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U.S. Special Forces Hunting For Saddam

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    NHNE News List Current Members: 760 Subscribe/unsubscribe/archive info at the bottom of this message. ... U.S. UNITS ON HUNT TO TRACK SADDAM By Jack Kelley USA
    Message 1 of 1 , Jan 19, 2003
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      By Jack Kelley
      January 19, 2003


      JORDAN-IRAQ BORDER ‹ As the Bush administration moves into what officials
      call the last phase of the showdown with Iraq, the United States is
      undertaking a vigorous military and intelligence effort to track, and
      possibly kill, Iraqi President Saddam Hussein.

      The effort involves, among other things, small teams of U.S. special
      operations forces and CIA paramilitary units inside and around Iraq,
      satellite imagery, radio intercepts and airborne reconnaissance, U.S.
      intelligence officials say.

      The activities are part of a strategy designed to pressure Saddam to depart
      or disarm and, if he won't, pave the way for a U.S.-led invasion to oust
      him. On Sunday, Defense Secretary Donald Rumsfeld said he would support
      exile for Saddam and his family as a way to avoid war. But national security
      adviser Condoleezza Rice said it is "unlikely" the Iraqi dictator would go
      voluntarily as the confrontation enters "the start of a last phase."

      In advance of a possible war:
      Nearly 100 U.S. special operations forces and more than 60 CIA operatives
      have been conducting reconnaissance missions in Iraq's deserts and outside
      its major cities since September, senior U.S. and Arab intelligence
      officials said, confirming a Boston Globe report earlier this month. The
      missions include monitoring troop movements at army bases used by Iraqi
      Republican Guard, Saddam's most loyal defenders. The U.S. forces are also
      scouting landing strips for U.S. and coalition aircraft and training
      opposition Kurdish and Shiite leaders to fight against Saddam.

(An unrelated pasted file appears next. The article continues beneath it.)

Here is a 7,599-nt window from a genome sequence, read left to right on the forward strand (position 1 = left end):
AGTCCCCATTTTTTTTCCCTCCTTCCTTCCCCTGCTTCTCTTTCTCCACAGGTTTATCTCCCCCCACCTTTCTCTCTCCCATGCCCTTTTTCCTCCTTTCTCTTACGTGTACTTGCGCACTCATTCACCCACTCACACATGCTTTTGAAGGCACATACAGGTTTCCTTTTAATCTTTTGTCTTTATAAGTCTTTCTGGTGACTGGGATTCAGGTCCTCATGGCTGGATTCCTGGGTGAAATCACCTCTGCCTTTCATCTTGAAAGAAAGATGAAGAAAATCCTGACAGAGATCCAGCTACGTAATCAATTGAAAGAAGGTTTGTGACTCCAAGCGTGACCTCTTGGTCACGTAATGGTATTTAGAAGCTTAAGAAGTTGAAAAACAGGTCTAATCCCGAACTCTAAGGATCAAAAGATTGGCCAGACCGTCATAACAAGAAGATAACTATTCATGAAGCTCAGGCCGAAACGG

Nearly 35,000 feet above Iraq, a converted Boeing 707 is flying 10 hours a
      day, every day, recording conversations of top Iraqi officials and
      pinpointing the location of those calls to within a mile.
      Two spy satellites, code-named Micron and Trumpet, are intercepting calls
      and walkie-talkie transmissions from Iraqi military sites, Saddam's
      motorcade, his palaces and other areas. A U.S. official in the region said
      Saddam is aware of such efforts.

      The U.S. Central Command in Tampa, which oversees military operations in
      Iraq, and the CIA in Langley, Va., declined to comment officially. "We don't
      talk about current operations," Central Command spokesman Maj. Bill Harrison

      Last year, President Bush directed the CIA to undertake a covert program to
      topple Saddam, senior U.S. officials say. The presidential order directs the
      CIA to work with U.S. special operations forces, which include Army Green
      Berets, Navy SEALs and other specialized military units.

      Despite Rumsfeld's comments about exile and renewed international efforts
      over the weekend, few U.S. officials believe that Saddam will flee Iraq or
      seek asylum. The U.S. diplomat in the Middle East said the goal is to oust
      Saddam and, under Bush's directive to the CIA, U.S. forces can kill the
      Iraqi leader if they believe their lives are in danger.

      Saddam, 65, is a master of deception who has managed to elude the world and
      internal coup plots through his 24-year reign. "Saddam knows what America
      would like to do to him, so he rules from the shadows," said Wafiq
      al-Sammarai, a former chief of Iraq's military intelligence who defected in
      1994. "He is one of the most paranoid, but also one of the best-defended,
      leaders in the world. He will make it hard, maybe even impossible, for
      America to get him."


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